by Nancy Peckford
My maternal grandmother was a remarkable woman. Born into an impoverished fishing family on the southwest coast of Newfoundland, she had seen her fair share of hunger.
Very occasionally, she would tell us about times when her family had absolutely nothing to eat, sometimes for days. Despite living in a close knit community, they would endure that hunger in silence, out of shame.
It wouldn’t take long, however, for a neighbour to notice and my grandmother described the relief they felt as kids with the delivery of baked bread, some beans and cod fish from families who were not much better off.
At the age of 12, my grandmother realized that she would need to leave school and, ultimately, her village to have a brighter future. She began working as a full-time domestic servant for another family nearby. Despite her long hours and very hard work, she was treated horribly.
So, after a few months, she bravely made the decision to travel to a neighboring village up the coast and find work there. She proved her worth to a different family who treated her better.
Before long, my grandmother made her way to larger communities, leaving NFLD in her late teens to work as a full-time domestic servant in Sydney NS, Halifax and, ultimately, Toronto where she was employed by a Jewish family who adored her. She travelled long distances and cared for other people’s children’s while being almost completely illiterate.
I wish I could say that the story ended there, but it doesn’t. My grandmother had crossed paths with a charismatic Newfoundlander and member of the navy who was helping stop German U-boats in the North Atlantic.
After he was discharged owing to an injury, my grandmother left her life in Toronto, got married and relocated to Port Aux Basques, NFLD to start a family at the end of WWII. But all was not well. Her husband, my grandfather, was deeply troubled, and became an increasingly volatile alcoholic as a husband and father.
Despite this, with my grandmother’s considerable support, they were running a successful general Store while raising their growing family, ultimately having 12 kids. My grandfather was very well regarded as a generous and kind businessman in the community – but behind the walls of their home, he was hostile, erratic, and violent.
On a couple of occasions, my grandmother temporarily relocated her large family to get away from the chaos and aggression. Ultimately, however, she returned fearing that she would have no capacity to support her family in the long term, or maybe she thought he would change once and for all.
My grandmother was incredibly resilient and instilled the values of hard work, education, and supporting one another. The darkness of their home life was not something she talked about a lot. Like her early experiences of hunger, the abuse was rarely acknowledged.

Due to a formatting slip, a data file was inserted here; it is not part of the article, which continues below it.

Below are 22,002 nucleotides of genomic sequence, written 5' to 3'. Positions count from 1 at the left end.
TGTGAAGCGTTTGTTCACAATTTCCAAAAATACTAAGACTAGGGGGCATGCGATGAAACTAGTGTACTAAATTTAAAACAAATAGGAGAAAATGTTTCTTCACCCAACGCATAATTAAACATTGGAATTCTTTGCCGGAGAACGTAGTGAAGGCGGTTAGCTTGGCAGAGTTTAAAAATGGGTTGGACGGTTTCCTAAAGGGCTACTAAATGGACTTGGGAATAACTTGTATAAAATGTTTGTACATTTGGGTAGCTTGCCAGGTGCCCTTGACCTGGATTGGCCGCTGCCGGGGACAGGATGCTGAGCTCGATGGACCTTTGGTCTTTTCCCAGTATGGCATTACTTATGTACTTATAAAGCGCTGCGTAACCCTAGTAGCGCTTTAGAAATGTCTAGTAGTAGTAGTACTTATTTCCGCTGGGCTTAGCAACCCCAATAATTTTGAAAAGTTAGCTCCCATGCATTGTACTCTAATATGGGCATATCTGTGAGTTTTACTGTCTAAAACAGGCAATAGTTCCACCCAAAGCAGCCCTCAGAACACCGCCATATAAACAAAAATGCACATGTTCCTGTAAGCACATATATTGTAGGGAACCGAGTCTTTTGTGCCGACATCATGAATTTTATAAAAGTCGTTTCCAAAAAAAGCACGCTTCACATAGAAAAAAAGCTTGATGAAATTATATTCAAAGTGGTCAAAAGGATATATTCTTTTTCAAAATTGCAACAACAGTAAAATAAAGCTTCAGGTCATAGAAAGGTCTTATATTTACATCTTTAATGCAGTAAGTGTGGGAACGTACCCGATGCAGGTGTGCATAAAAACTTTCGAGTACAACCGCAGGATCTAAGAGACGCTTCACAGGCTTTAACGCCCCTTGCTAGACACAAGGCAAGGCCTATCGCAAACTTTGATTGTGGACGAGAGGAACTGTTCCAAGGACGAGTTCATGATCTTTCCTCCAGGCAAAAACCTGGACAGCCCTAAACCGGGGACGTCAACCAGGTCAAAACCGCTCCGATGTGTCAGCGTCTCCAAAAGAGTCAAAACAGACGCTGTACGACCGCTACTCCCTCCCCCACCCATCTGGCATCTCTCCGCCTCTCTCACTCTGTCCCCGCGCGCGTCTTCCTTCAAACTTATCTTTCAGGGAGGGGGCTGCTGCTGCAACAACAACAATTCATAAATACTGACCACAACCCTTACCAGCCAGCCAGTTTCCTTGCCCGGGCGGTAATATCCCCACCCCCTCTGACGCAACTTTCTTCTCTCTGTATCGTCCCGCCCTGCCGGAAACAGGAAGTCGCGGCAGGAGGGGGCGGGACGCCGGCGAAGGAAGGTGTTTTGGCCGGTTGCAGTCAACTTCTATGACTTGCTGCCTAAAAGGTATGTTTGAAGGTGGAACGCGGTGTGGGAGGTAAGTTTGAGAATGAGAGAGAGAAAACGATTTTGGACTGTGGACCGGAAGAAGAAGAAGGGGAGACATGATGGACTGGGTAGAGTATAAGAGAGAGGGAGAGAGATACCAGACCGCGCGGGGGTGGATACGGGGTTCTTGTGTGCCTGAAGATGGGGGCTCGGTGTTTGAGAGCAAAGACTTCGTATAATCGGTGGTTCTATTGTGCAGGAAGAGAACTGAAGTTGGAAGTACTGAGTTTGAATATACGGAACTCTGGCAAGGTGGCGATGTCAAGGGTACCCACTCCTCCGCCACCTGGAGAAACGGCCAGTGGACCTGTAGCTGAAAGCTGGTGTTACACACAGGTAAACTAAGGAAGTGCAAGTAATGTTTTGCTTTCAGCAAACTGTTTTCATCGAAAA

Once her kids left home, multiple valiant attempts were made to get my grandmother to leave her husband. One of my uncles repeatedly offered to build her a house of her own. But perhaps out of pride, fear of not being able to support herself, or something else entirely, she could not do it.
My grandfather passed away a few years before my grandmother did. Many of us were relieved that my grandmother would finally have a few years of peace. In a quiet moment after the funeral, my grandmother turned to me and said something that shocked me, “All those years I wasted waiting for someone to change who never did.” Her face was filled with sadness, and then she carried on.
Many people think that women who don’t leave abusive relationships are weak. Nothing could be further from the truth. My grandmother was such a strong woman – and persisted and persevered in very difficult circumstances. She had to stay very vigilant in order to protect her kids from my grandfather, and instill in them a sense of worth no matter his behaviour.
As my grandmother, she made the best moose stew, grew a beautiful garden, played a mean hand of cards, loved arguing about politics, and insisted we all get an education.
But she carried an enormous amount of grief. When I think about International Women’s Day, I think of women like my grandmother. It’s not so much a happy day for me, but a day to reflect on what all women need to truly thrive.
We have come a long way, but there are still many who suffer in silence in abusive relationships. In North Grenville, there are safe ways to explore options where your confidentiality and privacy will be respected, and where you will not be judged or shamed but, instead, supported and equipped to make informed decisions.
Research demonstrates that women (or anyone) living in an abusive situation can experience a kind of PTSD that is nearly debilitating. The effects of the abuse can linger for generations, but so can taking a positive step to find a way out.
In our community, it is possible to confidentially and slowly explore a new way forward that offers safety, and a better future.
Shortly after moving to Ottawa from Newfoundland, I had the chance to briefly work with women who had left abusive situations. They were in their 30s, 40s and 50s, sometimes older. They had in the midst of some of their darkest moments, found a way to make a call, finally tell a friend, or ask for help as a first step to a different life. It wasn’t easy by any stretch, but once they began down the road, they were unstoppable.
Here are some folks that are eager to help if you are living with violence:
Victim Services (North Grenville Community Coordinator): Sherri Pellerin – [email protected] / 343-264-2676 / www.Vslg.ca
Assaulted Women’s Helpline (Ontario): 1-866-863-0511 / www.awhl.org
Interval House: 1-800-267-4409 / www.lgih.ca
Naomi House: 613-774-2838 / https://naomiscentre.ca